Maryland's title insurance industry, which annually does $15 million worth of business on real estate settlements, is waging a fierce lobbying battle here against legislation that would allow the state to investigate the industry's controversial practices for the first time in 32 years.

After nearly a month of consideration, the General Assembly's House Economic Matters Committee voted Friday to approve a bill that would force the title insurance companies to disclose their rates, fees and profits to the state's insurance commissioner, who could then order changes in the rates or recommend new regulations to the legislature.

The committee's vote represented, in effect, a draw between consumer advocates and the title insurance lobbyists, who battled over the measure and the committee's votes on it during a series of hearings and work sessions during which the bill was nearly killed, postponed, or gutted three times.

In the end, two influential title insurance lobbyists -- including one who is a former House speaker -- managed to weaken the legislation during a closed meeting with committee members last week to which the sponsor of the bill was belatedly invited.

Now, the lobbyists are focusing on the full House and Senate, where they are attacking changes in the bill that they endorsed in the closed meetings. "A lot of squirrely things are happening to this bill," said its sponsor, Del. Luiz Simmons (R-Montgomery). "It's almost a miracle that it's still alive."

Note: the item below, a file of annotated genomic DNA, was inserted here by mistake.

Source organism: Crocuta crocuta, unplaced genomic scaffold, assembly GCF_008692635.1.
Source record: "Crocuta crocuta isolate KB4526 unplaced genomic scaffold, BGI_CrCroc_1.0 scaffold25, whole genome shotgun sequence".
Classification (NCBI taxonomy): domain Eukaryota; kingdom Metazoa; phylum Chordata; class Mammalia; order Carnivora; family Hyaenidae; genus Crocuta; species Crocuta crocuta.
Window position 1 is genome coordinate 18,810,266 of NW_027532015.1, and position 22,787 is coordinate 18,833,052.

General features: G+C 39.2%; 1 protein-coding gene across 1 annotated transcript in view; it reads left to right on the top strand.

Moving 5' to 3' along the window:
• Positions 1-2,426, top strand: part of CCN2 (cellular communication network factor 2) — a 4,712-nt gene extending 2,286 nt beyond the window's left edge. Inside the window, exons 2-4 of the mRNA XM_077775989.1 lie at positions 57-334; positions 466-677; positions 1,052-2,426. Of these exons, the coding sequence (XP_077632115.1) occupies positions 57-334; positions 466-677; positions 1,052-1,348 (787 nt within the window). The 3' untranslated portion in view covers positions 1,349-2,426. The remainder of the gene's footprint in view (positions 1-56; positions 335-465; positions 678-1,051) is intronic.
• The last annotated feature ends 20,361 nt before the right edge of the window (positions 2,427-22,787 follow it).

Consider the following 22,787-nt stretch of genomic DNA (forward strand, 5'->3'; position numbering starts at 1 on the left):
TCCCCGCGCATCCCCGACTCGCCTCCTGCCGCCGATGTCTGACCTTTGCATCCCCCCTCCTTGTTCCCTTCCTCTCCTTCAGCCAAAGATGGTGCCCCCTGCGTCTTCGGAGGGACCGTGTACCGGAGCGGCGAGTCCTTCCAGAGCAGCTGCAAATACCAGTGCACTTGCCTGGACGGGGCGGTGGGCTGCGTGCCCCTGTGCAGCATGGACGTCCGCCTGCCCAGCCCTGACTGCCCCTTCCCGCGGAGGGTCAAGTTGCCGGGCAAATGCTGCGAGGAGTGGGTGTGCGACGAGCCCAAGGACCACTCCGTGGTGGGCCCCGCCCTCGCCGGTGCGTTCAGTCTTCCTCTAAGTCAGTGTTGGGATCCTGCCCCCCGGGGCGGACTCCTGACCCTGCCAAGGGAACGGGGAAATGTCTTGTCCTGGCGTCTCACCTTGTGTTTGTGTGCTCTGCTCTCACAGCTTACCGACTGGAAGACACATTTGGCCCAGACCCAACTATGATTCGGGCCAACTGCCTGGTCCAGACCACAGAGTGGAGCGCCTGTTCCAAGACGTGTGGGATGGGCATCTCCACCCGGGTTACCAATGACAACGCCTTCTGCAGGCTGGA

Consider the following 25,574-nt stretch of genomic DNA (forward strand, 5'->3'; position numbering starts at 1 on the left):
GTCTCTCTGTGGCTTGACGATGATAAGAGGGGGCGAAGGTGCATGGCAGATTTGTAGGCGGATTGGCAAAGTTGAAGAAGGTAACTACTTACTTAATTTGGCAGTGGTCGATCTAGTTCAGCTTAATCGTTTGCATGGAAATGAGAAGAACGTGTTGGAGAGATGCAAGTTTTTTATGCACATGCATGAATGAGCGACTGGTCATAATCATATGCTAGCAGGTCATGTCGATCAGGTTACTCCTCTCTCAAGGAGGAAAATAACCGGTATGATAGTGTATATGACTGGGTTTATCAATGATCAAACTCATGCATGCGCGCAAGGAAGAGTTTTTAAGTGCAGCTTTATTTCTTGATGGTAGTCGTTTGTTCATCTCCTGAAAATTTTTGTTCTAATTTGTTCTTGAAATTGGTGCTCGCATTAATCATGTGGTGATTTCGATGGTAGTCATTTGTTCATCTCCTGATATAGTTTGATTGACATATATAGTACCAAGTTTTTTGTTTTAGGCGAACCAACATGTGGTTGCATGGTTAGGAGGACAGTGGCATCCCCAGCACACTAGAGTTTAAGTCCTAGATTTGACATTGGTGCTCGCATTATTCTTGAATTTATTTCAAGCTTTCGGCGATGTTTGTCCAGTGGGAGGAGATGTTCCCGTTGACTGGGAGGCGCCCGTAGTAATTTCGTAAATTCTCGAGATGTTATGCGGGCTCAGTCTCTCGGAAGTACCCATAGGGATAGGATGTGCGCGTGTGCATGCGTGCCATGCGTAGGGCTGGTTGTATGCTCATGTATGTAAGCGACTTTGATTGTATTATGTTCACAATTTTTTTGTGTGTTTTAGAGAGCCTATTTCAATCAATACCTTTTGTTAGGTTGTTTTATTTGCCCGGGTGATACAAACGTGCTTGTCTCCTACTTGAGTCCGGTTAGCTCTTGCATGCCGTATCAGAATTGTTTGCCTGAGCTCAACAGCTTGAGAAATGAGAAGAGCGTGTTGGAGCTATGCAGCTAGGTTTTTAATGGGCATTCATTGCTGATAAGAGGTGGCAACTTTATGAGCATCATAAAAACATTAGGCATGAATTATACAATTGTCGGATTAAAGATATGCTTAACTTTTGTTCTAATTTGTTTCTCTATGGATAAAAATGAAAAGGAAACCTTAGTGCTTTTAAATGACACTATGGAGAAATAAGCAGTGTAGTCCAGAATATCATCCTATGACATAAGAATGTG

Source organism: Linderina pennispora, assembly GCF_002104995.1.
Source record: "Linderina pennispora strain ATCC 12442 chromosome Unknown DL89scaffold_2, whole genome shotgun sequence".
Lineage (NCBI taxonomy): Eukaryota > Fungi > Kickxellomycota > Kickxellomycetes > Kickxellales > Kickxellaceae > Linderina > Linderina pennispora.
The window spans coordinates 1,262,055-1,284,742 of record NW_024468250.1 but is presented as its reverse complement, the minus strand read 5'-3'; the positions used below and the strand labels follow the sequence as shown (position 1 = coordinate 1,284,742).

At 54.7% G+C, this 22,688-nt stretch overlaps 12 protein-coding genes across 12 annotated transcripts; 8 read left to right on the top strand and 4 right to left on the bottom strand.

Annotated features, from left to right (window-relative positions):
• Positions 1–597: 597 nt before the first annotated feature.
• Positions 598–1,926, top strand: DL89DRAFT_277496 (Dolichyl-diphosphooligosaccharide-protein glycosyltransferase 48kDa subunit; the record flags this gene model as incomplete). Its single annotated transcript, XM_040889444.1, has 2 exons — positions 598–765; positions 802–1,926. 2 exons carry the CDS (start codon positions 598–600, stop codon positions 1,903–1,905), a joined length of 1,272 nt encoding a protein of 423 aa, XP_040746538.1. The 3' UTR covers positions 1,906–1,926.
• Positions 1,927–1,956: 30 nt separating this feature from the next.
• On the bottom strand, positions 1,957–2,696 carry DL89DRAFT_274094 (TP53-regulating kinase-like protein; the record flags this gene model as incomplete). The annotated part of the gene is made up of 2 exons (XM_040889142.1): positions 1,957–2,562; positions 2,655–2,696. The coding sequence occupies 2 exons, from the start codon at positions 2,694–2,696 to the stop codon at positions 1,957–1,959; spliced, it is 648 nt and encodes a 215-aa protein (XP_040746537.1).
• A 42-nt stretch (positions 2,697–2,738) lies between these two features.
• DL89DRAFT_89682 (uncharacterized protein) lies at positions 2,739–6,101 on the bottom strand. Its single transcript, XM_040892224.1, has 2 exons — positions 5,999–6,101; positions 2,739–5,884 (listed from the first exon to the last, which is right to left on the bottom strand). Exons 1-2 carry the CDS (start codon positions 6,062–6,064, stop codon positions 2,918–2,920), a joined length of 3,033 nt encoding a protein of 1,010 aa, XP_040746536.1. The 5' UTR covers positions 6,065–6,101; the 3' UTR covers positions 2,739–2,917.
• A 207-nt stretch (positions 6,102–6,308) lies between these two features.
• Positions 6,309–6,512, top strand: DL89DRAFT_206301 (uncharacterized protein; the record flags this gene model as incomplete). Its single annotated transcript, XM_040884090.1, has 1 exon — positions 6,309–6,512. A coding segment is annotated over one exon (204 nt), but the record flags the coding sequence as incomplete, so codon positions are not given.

Simmons introduced the controversial bill after his staff completed a lengthy study of title insurance companies, which issue policies that protect home buyers from challenges to their property ownership.

Title insurance is usually required by lenders as a condition of any mortgage loan. For a onetime payment of several hundred dollars, the insurance guarantees that the title to the property is clear of any claims and that if a dispute over the title arises, the home buyer and the mortgage lender will not lose their investments.

A two-month investigation by The Washington Post last year revealed many questionable practices in the title insurance business, including the fact that $75 of every $100 collected goes to lawyers, bankers, developers and real estate people who serve as middlemen and do little more than refer home buyers to insurance firms.

Simmons' study showed that the premium earnings of Maryland title insurance companies have increased by an average of over 100 percent a year since 1946, while their losses remained at a fraction of those common to other insurance businesses.

Much of these earnings are commonly doled out in large commissions and fees for lawyers, bankers, and real estate brokers who steer home buyers to particular title insurance companies.

Meanwhile, the state's insurance commissioner, who theoretically should regulate the industry, has been unable to do so because of a law requiring insurance companies to disclose their commissions and profits only when they apply to the state for rate increases.

Since 1948, it has been unnecessary for title insurance companies to apply for such increases because their rates are tied to the rapidly escalating prices of homes.